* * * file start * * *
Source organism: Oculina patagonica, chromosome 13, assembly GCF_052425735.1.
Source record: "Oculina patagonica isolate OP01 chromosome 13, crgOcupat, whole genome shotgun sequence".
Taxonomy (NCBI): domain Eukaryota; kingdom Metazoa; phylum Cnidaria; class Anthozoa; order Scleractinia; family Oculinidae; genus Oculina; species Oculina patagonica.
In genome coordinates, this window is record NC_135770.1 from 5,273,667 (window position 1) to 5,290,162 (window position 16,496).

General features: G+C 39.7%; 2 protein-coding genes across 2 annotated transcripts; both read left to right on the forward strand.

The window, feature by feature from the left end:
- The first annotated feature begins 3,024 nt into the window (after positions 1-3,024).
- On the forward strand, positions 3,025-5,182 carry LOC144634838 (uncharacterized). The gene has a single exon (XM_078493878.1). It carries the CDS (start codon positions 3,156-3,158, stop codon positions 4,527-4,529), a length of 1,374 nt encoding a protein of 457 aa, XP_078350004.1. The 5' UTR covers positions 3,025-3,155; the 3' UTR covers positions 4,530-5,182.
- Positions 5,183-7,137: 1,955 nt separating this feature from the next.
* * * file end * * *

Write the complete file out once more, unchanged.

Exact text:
Source organism: Oculina patagonica, chromosome 13, assembly GCF_052425735.1.
Source record: "Oculina patagonica isolate OP01 chromosome 13, crgOcupat, whole genome shotgun sequence".
Taxonomy (NCBI): domain Eukaryota; kingdom Metazoa; phylum Cnidaria; class Anthozoa; order Scleractinia; family Oculinidae; genus Oculina; species Oculina patagonica.
In genome coordinates, this window is record NC_135770.1 from 5,273,667 (window position 1) to 5,290,162 (window position 16,496).

General features: G+C 39.7%; 2 protein-coding genes across 2 annotated transcripts; both read left to right on the forward strand.

The window, feature by feature from the left end:
- The first annotated feature begins 3,024 nt into the window (after positions 1-3,024).
- On the forward strand, positions 3,025-5,182 carry LOC144634838 (uncharacterized). The gene has a single exon (XM_078493878.1). It carries the CDS (start codon positions 3,156-3,158, stop codon positions 4,527-4,529), a length of 1,374 nt encoding a protein of 457 aa, XP_078350004.1. The 5' UTR covers positions 3,025-3,155; the 3' UTR covers positions 4,530-5,182.
- Positions 5,183-7,137: 1,955 nt separating this feature from the next.